FOR IMMEDIATE RELEASE July 21, 2015
Dave Parker, Communications Director, Governor’s Office, 444-9844
Mike Wessler, Deputy Communications Director, Governor’s Office, 444-9725
Specific metrics from the Moody’s report include:
- Ranked 4th best for net tax supported debt per capita at $254; 50 state average is $1,419;
- Ranked 4th best for net tax supported debt as a % of personal income at 0.7%; 50 state average is 3.1%;
- Ranked 3rd best for net tax supported debt at $259,835 (in thousands); 50 state average is $10,191,421 (in thousands); and
- Ranked 4th best for net tax supported debt as a % of state GDP at 0.59%; 50 state average is 2.67%.
“This report is yet another example of why Montana was named the most fiscally prudent state in the nation,” said Bullock. “At a time when other states have serious financial problems, Montanans can be justifiably proud of the fiscal strength of their state.”
About the report:
Basis for state debt medians (From Moody’s Investor Report)
“Moody’s 2015 state debt medians are based on our analysis of calendar year 2014 debt issuance and fiscal year 2014 debt service. As in prior year reports, the presentation of debt trend data incorporates a one-year lag (i.e., the data labeled 2015 reflects debt as of calendar year-end 2014).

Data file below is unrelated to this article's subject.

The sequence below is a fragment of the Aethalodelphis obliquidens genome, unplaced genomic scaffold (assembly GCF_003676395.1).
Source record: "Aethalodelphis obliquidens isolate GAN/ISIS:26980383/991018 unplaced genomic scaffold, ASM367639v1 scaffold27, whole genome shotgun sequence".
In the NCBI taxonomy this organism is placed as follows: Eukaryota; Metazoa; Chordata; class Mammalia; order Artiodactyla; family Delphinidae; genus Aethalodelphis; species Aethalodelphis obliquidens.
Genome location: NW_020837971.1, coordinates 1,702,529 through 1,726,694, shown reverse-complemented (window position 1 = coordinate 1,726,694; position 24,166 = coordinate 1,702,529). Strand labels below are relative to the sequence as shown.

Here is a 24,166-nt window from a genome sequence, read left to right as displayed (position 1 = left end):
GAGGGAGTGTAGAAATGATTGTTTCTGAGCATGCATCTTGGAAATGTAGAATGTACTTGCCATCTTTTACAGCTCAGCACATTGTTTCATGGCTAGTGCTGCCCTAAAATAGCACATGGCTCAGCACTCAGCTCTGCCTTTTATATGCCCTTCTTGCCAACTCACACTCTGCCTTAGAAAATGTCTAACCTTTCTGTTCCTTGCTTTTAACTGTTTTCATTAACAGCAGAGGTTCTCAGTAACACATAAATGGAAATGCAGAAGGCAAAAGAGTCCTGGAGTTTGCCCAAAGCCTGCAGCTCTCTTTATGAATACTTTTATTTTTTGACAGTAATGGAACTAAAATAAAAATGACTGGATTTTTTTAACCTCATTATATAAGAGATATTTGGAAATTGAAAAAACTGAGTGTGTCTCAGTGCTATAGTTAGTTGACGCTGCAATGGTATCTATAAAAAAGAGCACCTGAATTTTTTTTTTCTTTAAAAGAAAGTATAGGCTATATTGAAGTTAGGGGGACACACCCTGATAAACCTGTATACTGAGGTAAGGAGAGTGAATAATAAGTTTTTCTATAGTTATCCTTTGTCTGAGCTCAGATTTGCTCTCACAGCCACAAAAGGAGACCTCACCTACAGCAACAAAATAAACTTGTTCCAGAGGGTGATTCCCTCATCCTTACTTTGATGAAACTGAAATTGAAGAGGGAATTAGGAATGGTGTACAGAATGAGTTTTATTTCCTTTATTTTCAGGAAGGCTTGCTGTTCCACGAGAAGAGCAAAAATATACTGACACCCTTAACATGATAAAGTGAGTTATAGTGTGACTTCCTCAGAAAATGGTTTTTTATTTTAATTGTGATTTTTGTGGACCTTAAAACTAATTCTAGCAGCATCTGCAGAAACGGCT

In considering debt burden, our focus is largely on net tax-supported debt, which we characterize as debt secured by statewide taxes and other general resources, net of obligations that are self-supporting from pledged sources other than state taxes or operating resources – such as utility or local government revenues. We also examine gross debt, which captures debt supported by revenues
other than state taxes and general resources. This includes self-supporting general obligation (GO) debt, special assessment bonds, and contingent debt liabilities that may not have direct tax support but represent commitments to make debt service payments under certain conditions (e.g., state guarantees and bonds backed by state moral obligation pledges that have never been tapped).
The debt and debt service ratios of some states are relatively high because they issue debt for purposes that in other states would be financed at the local level, such as for schools or mass transit. Some states’ debt service ratios rank higher than their debt ratios due to conservative debt management practices, such as rapid debt amortization. Conversely, some states’ debt service ratios rank relatively lower due to the use of capital appreciation bonds or long maturity schedules.
These ratios have been calculated based on our definition of net tax-supported debt, debt service and operating revenues, and in most cases will differ from a state’s own published calculations of debt limits or debt affordability. There is no correlation between our ratios and a state’s compliance with its internal policies.”
A copy of the full report is attached.